REVIEW: O Nofoa – The Chairs – Sāmoan Season (Te Pou) [Two Reviews]

July 28, 2018
[Welcomed to the Fale] by Gabriel Faatau’uu Satiu Under the direction of Aleni Tufuga (also translated by him in gagana Sāmoa), O Nofoa serves as one part of Te Pou’s multilingual season of Eugene Ionesco’s play The Chairs. The show is an absurdist tragic farce. Paying homage to Ionesco’s absurdity through the deliberate nonsense and broadly stylized performance, the timing of […]

REVIEW: Sightings (Massive Company)

July 27, 2018
[Unclear Sightings] Morphing through different movements and times, Sightings is a non-linear story centred around one night out. Five young actors deliver a number of twist and turns, essentially through the eyes of Nora (Akinehi Munroe) and Chilli (Ebony Andrew). A product of a writing team comprising Miriama McDowell, Fiona Graham and Denyce Su’a, this new script is a reflection of its various […]

REVIEW: Run Rabbit (The Basement)

July 26, 2018
[Fight or Flight] The one-woman show has become a prominent staple of The Basement’s repertoire over the last few years. While offering individual theatremakers the space and opportunity to develop deeply personal and politically-charged works, audiences have been regularly gifted the chance to witness our most talented artists create highly responsive work in a volatile political climate. What surprises (but […]

REVIEW: Valerie (Last Tapes)

July 21, 2018
[Theatre at its Finest] Mental health in New Zealand is a prevalent issue and, by consequence, necessary to discuss. 16% of New Zealanders are diagnosed with a mental health issue in their lifetime, comorbidity increases the risk of death, and our suicide rate is the second highest in the OECD. Mental health is also prevalent in the arts, especially theatre, […]

The Pop-up Globe ‘Abuse of Power’: In their own words [UPDATED – POP-UP GOES 50/50]

July 21, 2018
[Words, Words, Words] Located in the beautiful gardens at Ellerslie Racecourse, Pop-up Globe will throw open its doors on 16 November to present four of Shakespeare’s masterworks tied together with the common thread of the “abuse of power”. As always, there’ll be a twist! Headlining this showstopper season is the most famous play in history, Hamlet, alongside controversial “battle of […]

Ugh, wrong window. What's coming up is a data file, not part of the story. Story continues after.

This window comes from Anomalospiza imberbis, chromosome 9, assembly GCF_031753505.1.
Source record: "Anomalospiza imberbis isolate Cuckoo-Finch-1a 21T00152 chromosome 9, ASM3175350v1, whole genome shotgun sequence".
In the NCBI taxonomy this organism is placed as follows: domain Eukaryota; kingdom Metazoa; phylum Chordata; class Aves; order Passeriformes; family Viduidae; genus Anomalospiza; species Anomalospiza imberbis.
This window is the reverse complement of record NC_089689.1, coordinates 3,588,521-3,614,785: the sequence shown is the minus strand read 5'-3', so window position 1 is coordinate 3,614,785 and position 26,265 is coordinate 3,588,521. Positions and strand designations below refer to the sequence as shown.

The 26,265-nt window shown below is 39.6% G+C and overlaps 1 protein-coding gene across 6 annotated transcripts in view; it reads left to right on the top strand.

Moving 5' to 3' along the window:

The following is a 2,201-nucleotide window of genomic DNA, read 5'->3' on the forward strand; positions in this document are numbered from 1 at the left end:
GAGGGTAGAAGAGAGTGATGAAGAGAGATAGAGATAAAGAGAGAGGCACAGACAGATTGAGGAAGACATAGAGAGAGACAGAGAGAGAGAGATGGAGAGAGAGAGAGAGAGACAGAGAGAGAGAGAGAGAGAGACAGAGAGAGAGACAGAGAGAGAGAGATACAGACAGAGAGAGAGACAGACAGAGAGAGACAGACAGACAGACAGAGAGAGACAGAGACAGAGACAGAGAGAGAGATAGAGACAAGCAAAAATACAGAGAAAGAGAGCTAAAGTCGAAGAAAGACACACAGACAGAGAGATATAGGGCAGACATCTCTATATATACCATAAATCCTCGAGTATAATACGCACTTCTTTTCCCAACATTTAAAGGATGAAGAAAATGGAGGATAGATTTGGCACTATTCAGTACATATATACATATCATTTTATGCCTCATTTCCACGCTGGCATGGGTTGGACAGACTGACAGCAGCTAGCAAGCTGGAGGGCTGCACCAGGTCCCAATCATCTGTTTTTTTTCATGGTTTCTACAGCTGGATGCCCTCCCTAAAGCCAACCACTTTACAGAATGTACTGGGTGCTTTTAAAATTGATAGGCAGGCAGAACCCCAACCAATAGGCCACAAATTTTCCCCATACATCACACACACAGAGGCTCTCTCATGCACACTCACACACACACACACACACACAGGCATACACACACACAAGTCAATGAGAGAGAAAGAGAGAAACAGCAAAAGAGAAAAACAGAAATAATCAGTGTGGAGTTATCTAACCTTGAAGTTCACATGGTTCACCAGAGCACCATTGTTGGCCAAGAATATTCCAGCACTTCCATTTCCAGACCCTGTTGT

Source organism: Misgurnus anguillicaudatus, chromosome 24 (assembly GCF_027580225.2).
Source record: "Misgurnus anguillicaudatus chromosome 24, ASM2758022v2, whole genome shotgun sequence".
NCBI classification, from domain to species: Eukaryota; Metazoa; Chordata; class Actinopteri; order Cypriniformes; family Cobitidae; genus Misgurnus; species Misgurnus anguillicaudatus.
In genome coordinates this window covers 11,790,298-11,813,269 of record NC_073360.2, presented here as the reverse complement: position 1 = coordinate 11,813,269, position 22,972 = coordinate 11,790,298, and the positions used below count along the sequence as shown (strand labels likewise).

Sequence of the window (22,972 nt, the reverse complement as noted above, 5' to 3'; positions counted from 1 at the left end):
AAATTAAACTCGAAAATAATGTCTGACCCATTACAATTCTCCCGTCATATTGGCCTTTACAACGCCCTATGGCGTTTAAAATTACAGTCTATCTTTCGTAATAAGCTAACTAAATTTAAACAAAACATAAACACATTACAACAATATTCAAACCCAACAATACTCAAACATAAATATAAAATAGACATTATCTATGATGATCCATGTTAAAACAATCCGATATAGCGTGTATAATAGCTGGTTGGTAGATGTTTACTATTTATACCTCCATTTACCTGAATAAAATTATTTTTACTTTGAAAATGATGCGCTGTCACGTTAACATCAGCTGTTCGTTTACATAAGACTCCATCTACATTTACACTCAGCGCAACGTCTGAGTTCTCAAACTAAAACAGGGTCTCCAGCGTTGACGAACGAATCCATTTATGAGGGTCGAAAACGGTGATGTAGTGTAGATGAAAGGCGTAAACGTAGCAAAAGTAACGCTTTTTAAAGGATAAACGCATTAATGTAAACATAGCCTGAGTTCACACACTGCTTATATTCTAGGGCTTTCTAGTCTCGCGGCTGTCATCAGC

REVIEW: He Tūru Māu – The Chairs – Te Reo Māori Season (Te Pou)

July 20, 2018
[An Adventure into the Absurd] Reviewing theatre is a strange activity. It involves sitting self-consciously within and without your own viewpoint, inhabiting and interrogating your own responses to what’s on stage, striving for some kind of balance between subjectivity and objectivity. I say ‘striving for’, because I suspect this elusive balance doesn’t really exist; perhaps it’s more constructive just to […]

REVIEW: Mammoth (The Basement)

July 19, 2018
[Hair and Now] As artist in residence for the Basement this year, Mammoth is Tallulah Holly-Massey’s second work following Tender is the Night.  Mammoth is a poetic and intimate display that combines the art of dance, story-telling and multi-media.  A ‘supernatural hair dance’ presented by four talented performers — Sione Fataua, Ariaana Osborne, Arlo Gibson and Benjamin Mitchell — Mammoth is an investigation […]

REVIEW: First World Problems (The Basement)

July 19, 2018
[Energy and Heart] In the curator’s own words, First World Problems is “a mischievous anthology of a show” – mischief abounds and anthology is the perfect structural description. Ahi Karunaharan has curated a project designed to explore and explode some of the contradictions, injustices, comedy, confusion and conflict belonging to South Asian experience in Aotearoa. With a cast of twenty […]

REVIEW: Upu Mai Whetū (The Basement)

July 13, 2018
[Celestial Navigation] Upu Mai Whetū literally means words from stars. Under the direction of Fasitua Amosa and curated by Grace Taylor, the performance showcases poems from our Pasifika and Māori literature pioneers using Māori and Pacific stars of stage and screen. The set-up is simple but effective. The seating block is end-on and laid out front are tables and chairs […]

REVIEW: The Chairs – Pākehā Season (Te Pou)

July 13, 2018
[Park your Bum] Te Pou Theatre presents a night of absurdity, hilarity, and larger-than-life character work in its inaugural Pākehā season of Ionesco’s The Chairs. Opening Te Pou’s quadruplet of productions of The Chairs in different languages – Te Reo Māori, Samoan and Cantonese are to follow – the English language Pākehā show sets things off to an outrageously energetic start. […]
1 2